Learning & Development Asia 2024
Ministry of Home Affairs intends to designate NTUC as a 'Politically Significant Person' under FICA: NTUC responds

Ministry of Home Affairs intends to designate NTUC as a 'Politically Significant Person' under FICA: NTUC responds

"We will review MHA's requirements for the designation process and would like to assure our members, partners, and stakeholders that NTUC's core work to better workers' lives and livelihoods will continue unabated", NTUC Secretary-General Ng Chee Meng said.

Singapore's Ministry of Home Affairs intends to designate the National Trades Union Congress (NTUC) as a Politically Significant Person under the Foreign Interference (Countermeasures) Act (FICA) 2021, as announced on Thursday (11 July 2024).

NTUC Secretary-General Ng Chee Meng said on Thursday (11 July 2024).

In a statement shared with the media, responding to the announcement, NTUC Secretary-General Ng Chee Meng said on Thursday: "NTUC is committed to championing our members' and workers' interests. We do so with accountability and transparency. We are aligned with national safeguards to prevent foreign interference, and we will continue to ensure that our operations remain free from foreign influence.

"We will review MHA's requirements for the designation process and would like to assure our members, partners, and stakeholders that NTUC's core work to better workers' lives and livelihoods will continue unabated."

The FICA was passed by Singapore's Parliament on 4 October 2021 and assented to by the President on 29 October 2021. Provisions related to countering foreign interference by hostile information campaigns came into force on 7 July 2022, while provisions related to politically significant persons came into force on 29 December 2023.

As stated by MHA, the legislation introduces countermeasures to prevent, detect and disrupt foreign interference in our domestic politics conducted through (i) hostile information campaigns and (ii) local proxies (PSPs).

The Act defines the following organisations and individuals, who are directly involved in Singapore’s political processes, as PSPs, and subjects them to countermeasures to mitigate the risk of foreign interference:

  • Political parties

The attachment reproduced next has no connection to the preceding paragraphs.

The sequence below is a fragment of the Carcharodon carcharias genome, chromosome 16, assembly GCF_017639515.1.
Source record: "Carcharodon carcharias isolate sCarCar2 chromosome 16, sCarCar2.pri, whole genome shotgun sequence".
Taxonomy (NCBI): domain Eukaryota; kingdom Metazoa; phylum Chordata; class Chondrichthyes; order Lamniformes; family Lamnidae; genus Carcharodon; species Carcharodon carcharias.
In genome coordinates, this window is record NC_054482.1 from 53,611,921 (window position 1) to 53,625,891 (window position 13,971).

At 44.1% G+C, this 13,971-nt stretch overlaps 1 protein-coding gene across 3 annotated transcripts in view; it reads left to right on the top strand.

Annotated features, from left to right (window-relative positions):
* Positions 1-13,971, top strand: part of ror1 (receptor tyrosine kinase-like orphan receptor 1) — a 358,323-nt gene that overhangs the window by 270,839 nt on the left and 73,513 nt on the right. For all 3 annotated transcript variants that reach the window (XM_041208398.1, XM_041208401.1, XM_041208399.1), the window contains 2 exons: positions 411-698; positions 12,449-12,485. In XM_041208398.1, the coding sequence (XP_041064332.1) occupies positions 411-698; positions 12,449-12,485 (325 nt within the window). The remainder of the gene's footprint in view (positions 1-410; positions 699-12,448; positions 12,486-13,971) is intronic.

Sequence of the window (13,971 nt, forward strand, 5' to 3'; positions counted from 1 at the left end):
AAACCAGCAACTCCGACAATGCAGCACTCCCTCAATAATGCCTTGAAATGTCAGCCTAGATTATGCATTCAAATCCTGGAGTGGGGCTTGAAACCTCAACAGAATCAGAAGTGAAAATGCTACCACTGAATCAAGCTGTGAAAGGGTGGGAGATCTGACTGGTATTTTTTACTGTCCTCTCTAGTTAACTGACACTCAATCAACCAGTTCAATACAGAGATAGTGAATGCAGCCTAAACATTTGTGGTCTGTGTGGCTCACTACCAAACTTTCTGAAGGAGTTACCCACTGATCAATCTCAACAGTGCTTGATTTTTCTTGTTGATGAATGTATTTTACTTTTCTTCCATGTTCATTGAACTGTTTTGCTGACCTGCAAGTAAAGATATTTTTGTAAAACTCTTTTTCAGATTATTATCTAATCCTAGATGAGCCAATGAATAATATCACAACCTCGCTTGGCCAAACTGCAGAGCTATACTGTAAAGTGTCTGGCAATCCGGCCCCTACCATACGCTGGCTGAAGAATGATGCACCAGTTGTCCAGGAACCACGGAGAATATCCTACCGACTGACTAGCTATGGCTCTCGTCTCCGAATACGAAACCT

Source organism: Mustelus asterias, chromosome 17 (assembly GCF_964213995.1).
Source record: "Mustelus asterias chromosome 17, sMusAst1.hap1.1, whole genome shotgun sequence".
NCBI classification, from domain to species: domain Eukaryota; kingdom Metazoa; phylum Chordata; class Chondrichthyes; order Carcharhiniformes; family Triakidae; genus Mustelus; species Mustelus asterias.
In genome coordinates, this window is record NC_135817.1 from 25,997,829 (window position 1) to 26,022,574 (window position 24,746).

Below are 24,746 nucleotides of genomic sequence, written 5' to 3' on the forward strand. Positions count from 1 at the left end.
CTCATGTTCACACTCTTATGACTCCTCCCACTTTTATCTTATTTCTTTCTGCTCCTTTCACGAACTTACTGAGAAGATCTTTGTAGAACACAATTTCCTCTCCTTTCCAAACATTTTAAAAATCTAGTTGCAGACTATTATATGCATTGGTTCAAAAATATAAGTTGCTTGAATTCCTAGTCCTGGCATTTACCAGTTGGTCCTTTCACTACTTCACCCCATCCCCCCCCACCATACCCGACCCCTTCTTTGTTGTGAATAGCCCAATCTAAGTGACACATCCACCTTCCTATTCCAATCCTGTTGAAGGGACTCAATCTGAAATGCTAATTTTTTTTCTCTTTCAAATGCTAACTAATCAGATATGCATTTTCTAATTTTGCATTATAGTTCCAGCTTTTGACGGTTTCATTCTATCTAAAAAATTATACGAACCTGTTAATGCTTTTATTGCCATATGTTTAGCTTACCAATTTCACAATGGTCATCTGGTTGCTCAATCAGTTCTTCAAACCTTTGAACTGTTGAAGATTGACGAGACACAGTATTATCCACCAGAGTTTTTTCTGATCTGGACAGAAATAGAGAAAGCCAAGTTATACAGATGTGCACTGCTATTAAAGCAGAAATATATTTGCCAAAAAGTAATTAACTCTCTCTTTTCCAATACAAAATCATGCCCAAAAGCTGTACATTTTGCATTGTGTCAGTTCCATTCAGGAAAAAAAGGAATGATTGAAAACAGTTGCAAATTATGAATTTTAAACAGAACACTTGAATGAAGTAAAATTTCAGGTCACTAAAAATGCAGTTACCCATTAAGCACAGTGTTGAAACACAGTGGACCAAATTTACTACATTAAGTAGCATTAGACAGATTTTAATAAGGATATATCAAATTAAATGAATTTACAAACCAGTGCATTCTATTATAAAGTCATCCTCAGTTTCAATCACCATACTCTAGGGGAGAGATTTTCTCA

• Political office holders (POHs)
  • Members of Parliament (MPs), including Non-Constituency MPs and Nominated MPs
  • Central Executive Committee (CEC) members of political parties
  • Election candidates and their election agents

Additionally, FICA employers a competent authority appointed by the Minister for Home Affairs to designate other individuals and organisations as PSPs if their activities are directed towards a political end in Singapore, and the competent authority assesses that it is in the public interest that countermeasures be applied.

The countermeasures on defined and designated PSPs cover the following vectors of foreign interference, according to MHA:

  • donations,
  • volunteers,
  • leadership,
  • membership, and
  • affiliations.

If there are increased risks of foreign interference, the competent authority can issue stepped-up countermeasures to the defined or designated PSPs.

The above aside, FICA also requires/involves the following:

  • Requires individual PSPs, both defined and designated, to disclose whether they have been granted migration benefits (e.g., honorary citizenship, permanent residency) by foreign governments;
  • Requires major political donors* to submit donation reports;
  • Requires Singapore Citizens who are members of foreign political or legislative bodies to declare their involvement in such bodies; and
  • Allows the competent authority to issue a Transparency Directive to any newspaper authorised under section 21 of the Newspaper and Printing Presses Act, any media outlet licensed under the Broadcasting Act, or any defined or designated PSP that publishes matters on political issues relating to Singapore, to disclose the particulars of any foreign author and foreign principal for whom or at whose direction the article or programme is published.

* As defined by MHA, major political donors are donors who are not themselves PSPs, who have made political donations of S$10,000 or more (whether a single donation, or in aggregate across multiple donations) within a calendar year, to a political party or a designated PSP given a prohibited donor directive or major donor directive.

Full details on the FICA can be found here

As of 26 February 2024, the following individuals and organisations have been designated as PSPs:

  • Think Centre
  • MARUAH ((Working Group for an ASEAN Human Rights Mechanism, Singapore)
  • Chan Man Ping Philip

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